What is clear is that state and district executive leadership roles have become more challenging in recent years. Federal education policies put myriad new responsibilities and choices in the hands of state and district central offices to measure teacher and school performance, increase student achievement, and close achievement gaps for disadvantaged  groups of students. For example, a new publication on teacher evaluation by my colleagues Kaitlin Pennington and Sara Mead uncovers a minefield of choices facing state and district leaders — and that is just one policy area out of many. Leaders are figuring out these new responsibilities in an increasingly polarized and politicized educational environment.

Holding our school systems and their leaders accountable for providing an excellent education to every student is absolutely the right thing to do, but we also should recognize that educational bureaucracies were not designed to be agile performance managers orchestrating school turnarounds. They were mostly built to disburse various funding streams down to schools, and collect documentation that the conditions of that funding and other legislative mandates have been met. Those compliance responsibilities remain in place even as new performance goals are added, and on top of that, many agency budgets are being slashed by their state legislatures. Untangling the messes of red tape, budgetary crises, and misaligned priorities takes time and support that most superintendents are not afforded by their school boards or by their communities.

Even the best leaders can be hamstrung by the political, legal, and bureaucratic contexts in which they operate. Instead of looking for more selfless miracle workers to lead dysfunctional systems, envision a school system where great leaders (or maybe good-enough leaders!) could do their best work. How would it be organized? How would it be accountable to the community and work in the best interests of students? What are the conditions that enable that kind of school system to exist and succeed? I don’t have all the answers, but legislators, governors, mayors, and school boards will need to think bigger to disrupt the current cycle of leadership churn, and these big questions are one place to start.

Veterans in Education Organizations May be Overlooked, Isolated

Photo by Ian Koski.

Photo by Ian Koski.

Today is Veterans Day and an opportunity to express our gratitude for those who have served in a military conflict. More importantly, it’s a time to consider if education leaders and their organizations are doing enough to hire and support veterans.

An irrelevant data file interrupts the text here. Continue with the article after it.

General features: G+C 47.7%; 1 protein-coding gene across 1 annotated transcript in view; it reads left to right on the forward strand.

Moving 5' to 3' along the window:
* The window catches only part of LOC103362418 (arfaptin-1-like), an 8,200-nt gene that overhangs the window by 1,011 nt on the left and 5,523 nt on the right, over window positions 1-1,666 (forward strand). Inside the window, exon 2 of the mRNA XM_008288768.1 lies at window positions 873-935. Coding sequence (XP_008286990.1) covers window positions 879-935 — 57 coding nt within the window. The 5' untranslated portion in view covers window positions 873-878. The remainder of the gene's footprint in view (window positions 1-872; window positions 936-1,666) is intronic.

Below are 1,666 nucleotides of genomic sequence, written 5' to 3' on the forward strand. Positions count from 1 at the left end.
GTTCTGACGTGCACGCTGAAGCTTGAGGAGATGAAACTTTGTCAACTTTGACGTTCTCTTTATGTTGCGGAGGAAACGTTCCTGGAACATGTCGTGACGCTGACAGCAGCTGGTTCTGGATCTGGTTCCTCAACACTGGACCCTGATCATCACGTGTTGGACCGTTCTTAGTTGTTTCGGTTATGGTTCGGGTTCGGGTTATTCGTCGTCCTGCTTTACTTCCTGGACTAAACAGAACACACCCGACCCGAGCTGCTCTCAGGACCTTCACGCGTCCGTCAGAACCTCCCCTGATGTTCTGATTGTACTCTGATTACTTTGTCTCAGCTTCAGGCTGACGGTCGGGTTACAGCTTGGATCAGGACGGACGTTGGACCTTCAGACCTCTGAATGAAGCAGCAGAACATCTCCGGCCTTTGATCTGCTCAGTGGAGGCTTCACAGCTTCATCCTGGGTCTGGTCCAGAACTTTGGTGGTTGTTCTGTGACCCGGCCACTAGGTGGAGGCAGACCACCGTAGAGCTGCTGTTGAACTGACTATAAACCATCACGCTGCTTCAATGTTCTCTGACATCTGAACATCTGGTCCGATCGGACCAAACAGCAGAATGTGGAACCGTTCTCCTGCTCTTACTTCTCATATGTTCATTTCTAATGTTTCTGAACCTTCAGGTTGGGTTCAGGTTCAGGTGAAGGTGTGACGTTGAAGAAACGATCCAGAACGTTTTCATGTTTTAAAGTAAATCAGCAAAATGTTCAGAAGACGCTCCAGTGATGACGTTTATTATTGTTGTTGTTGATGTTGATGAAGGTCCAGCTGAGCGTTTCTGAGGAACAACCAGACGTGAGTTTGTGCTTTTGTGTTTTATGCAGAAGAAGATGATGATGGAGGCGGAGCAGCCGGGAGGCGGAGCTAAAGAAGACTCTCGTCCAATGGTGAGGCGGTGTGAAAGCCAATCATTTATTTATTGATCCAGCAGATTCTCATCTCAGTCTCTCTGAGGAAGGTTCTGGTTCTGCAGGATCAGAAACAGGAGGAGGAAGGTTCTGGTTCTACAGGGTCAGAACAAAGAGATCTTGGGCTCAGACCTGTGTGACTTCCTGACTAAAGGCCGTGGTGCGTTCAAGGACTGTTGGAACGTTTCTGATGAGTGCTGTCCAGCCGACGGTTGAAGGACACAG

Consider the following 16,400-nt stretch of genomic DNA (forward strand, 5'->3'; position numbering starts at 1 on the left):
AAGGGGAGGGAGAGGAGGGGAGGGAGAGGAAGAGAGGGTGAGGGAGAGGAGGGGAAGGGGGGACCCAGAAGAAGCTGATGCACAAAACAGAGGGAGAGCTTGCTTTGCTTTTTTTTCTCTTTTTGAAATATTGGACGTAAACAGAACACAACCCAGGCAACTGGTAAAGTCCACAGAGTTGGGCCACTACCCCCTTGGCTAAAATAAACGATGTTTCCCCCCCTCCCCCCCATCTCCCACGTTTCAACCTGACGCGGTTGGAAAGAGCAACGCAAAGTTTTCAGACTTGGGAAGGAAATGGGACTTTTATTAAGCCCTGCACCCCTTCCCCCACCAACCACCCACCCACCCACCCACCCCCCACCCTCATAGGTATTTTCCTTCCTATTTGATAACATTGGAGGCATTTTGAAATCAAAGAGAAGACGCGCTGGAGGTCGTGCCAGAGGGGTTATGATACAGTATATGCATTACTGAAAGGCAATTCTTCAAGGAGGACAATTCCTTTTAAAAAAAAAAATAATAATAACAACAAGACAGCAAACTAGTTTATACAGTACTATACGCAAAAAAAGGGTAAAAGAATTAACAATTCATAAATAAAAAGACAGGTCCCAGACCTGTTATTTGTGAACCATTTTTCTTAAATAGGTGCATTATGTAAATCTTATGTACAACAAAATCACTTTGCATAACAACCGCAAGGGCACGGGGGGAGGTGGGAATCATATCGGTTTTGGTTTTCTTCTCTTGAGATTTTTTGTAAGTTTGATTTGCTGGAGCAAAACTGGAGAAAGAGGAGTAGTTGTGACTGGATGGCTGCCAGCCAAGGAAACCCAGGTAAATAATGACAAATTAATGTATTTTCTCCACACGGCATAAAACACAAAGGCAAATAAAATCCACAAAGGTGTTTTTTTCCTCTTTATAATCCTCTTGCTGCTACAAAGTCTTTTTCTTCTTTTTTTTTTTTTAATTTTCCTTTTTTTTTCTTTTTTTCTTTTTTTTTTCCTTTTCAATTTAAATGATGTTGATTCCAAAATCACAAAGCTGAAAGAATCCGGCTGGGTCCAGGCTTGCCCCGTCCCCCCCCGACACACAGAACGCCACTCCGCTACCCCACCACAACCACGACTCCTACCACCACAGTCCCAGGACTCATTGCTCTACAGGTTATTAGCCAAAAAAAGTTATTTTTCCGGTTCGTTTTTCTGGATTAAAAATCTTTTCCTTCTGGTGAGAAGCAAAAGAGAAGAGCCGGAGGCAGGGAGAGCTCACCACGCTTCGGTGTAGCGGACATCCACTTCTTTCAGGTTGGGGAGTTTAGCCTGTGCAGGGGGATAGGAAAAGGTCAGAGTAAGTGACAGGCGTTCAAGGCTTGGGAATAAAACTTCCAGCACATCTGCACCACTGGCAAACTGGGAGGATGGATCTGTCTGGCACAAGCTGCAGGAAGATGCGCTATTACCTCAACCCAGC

So we decided to dig into data generated by Bellwether’s Talent Ready Diagnostic (TRD), a proprietary framework that we use collaboratively with organizations to assess their “talent readiness” along 16 key talent dimensions including core values, leadership, culture, diversity, equity and inclusion, competencies, talent acquisition, on-boarding, performance development, career development, total rewards, decision making, communications, and work/life mix. The results provide us with a window into how “talent ready” an organization is — that is that degree to which they are innovative, effectively managed, great places to work that generate sustainable results and have durable, authentic relationships with the communities they serve. Importantly, it provides us and our clients with valuable data on the diversity of their employees and whether their employees feel that the work culture is inclusive. Thousands of employees from 36 education organizations across the sector, including 14 nonprofits, 13 CMOs, and 9 districts, have submitted responses.

We wanted to see if we could get a picture of the sentiments expressed by education organization employees who identify as military veterans. Our data set is small, so all the requisite interpretation caveats apply, but clear themes emerged.

What we found is discouraging.

Overall, there are incredibly few areas where the veteran group reports more positive perceptions of talent dimensions than the non-veteran group, suggesting that the identities and experiences of veterans may be isolated or overlooked.

Here are some concrete findings: Continue reading

A Day in the Life: Q&A with Kat Black, Bellwether Talent Services Intern

Kat Black

Kat Black, Bellwether Intern